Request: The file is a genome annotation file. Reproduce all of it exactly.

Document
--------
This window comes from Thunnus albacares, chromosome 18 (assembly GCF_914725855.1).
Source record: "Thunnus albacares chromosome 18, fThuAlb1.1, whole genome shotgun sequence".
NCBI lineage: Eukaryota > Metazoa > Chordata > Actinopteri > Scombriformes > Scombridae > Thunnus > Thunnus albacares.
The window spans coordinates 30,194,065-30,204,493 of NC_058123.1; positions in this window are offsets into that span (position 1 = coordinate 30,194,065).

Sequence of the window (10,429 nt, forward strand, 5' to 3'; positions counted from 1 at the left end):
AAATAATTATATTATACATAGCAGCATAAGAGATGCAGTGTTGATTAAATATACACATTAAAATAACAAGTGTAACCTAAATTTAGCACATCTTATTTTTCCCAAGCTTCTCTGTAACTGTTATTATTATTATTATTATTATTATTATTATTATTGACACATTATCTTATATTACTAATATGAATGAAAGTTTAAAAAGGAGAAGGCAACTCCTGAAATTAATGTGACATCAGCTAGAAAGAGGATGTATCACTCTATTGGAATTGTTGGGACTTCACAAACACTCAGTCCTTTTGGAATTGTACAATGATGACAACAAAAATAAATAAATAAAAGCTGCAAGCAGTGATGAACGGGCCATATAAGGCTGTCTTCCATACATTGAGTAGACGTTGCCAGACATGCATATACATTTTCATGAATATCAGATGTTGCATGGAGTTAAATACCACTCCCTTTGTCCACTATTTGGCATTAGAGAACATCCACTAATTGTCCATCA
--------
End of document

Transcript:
This window comes from Thunnus albacares, chromosome 18 (assembly GCF_914725855.1).
Source record: "Thunnus albacares chromosome 18, fThuAlb1.1, whole genome shotgun sequence".
NCBI lineage: Eukaryota > Metazoa > Chordata > Actinopteri > Scombriformes > Scombridae > Thunnus > Thunnus albacares.
The window spans coordinates 30,194,065-30,204,493 of NC_058123.1; positions in this window are offsets into that span (position 1 = coordinate 30,194,065).

Sequence of the window (10,429 nt, forward strand, 5' to 3'; positions counted from 1 at the left end):
AAATAATTATATTATACATAGCAGCATAAGAGATGCAGTGTTGATTAAATATACACATTAAAATAACAAGTGTAACCTAAATTTAGCACATCTTATTTTTCCCAAGCTTCTCTGTAACTGTTATTATTATTATTATTATTATTATTATTATTATTGACACATTATCTTATATTACTAATATGAATGAAAGTTTAAAAAGGAGAAGGCAACTCCTGAAATTAATGTGACATCAGCTAGAAAGAGGATGTATCACTCTATTGGAATTGTTGGGACTTCACAAACACTCAGTCCTTTTGGAATTGTACAATGATGACAACAAAAATAAATAAATAAAAGCTGCAAGCAGTGATGAACGGGCCATATAAGGCTGTCTTCCATACATTGAGTAGACGTTGCCAGACATGCATATACATTTTCATGAATATCAGATGTTGCATGGAGTTAAATACCACTCCCTTTGTCCACTATTTGGCATTAGAGAACATCCACTAATTGTCCATCA